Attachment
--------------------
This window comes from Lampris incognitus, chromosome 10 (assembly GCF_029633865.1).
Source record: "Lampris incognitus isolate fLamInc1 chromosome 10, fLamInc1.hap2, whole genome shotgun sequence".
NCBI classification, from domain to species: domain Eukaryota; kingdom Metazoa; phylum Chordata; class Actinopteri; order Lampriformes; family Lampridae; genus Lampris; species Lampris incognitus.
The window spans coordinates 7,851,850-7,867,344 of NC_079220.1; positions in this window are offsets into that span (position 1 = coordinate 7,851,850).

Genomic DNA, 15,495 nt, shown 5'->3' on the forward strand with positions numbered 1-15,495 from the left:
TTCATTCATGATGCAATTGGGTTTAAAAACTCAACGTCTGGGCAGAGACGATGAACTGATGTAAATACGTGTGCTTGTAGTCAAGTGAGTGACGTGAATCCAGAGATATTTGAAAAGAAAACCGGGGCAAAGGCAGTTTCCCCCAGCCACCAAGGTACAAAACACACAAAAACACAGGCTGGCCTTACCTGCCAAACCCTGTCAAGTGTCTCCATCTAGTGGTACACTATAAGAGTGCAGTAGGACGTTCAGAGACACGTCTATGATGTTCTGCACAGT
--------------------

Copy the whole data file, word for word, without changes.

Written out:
This window comes from Lampris incognitus, chromosome 10 (assembly GCF_029633865.1).
Source record: "Lampris incognitus isolate fLamInc1 chromosome 10, fLamInc1.hap2, whole genome shotgun sequence".
NCBI classification, from domain to species: domain Eukaryota; kingdom Metazoa; phylum Chordata; class Actinopteri; order Lampriformes; family Lampridae; genus Lampris; species Lampris incognitus.
The window spans coordinates 7,851,850-7,867,344 of NC_079220.1; positions in this window are offsets into that span (position 1 = coordinate 7,851,850).

Genomic DNA, 15,495 nt, shown 5'->3' on the forward strand with positions numbered 1-15,495 from the left:
TTCATTCATGATGCAATTGGGTTTAAAAACTCAACGTCTGGGCAGAGACGATGAACTGATGTAAATACGTGTGCTTGTAGTCAAGTGAGTGACGTGAATCCAGAGATATTTGAAAAGAAAACCGGGGCAAAGGCAGTTTCCCCCAGCCACCAAGGTACAAAACACACAAAAACACAGGCTGGCCTTACCTGCCAAACCCTGTCAAGTGTCTCCATCTAGTGGTACACTATAAGAGTGCAGTAGGACGTTCAGAGACACGTCTATGATGTTCTGCACAGT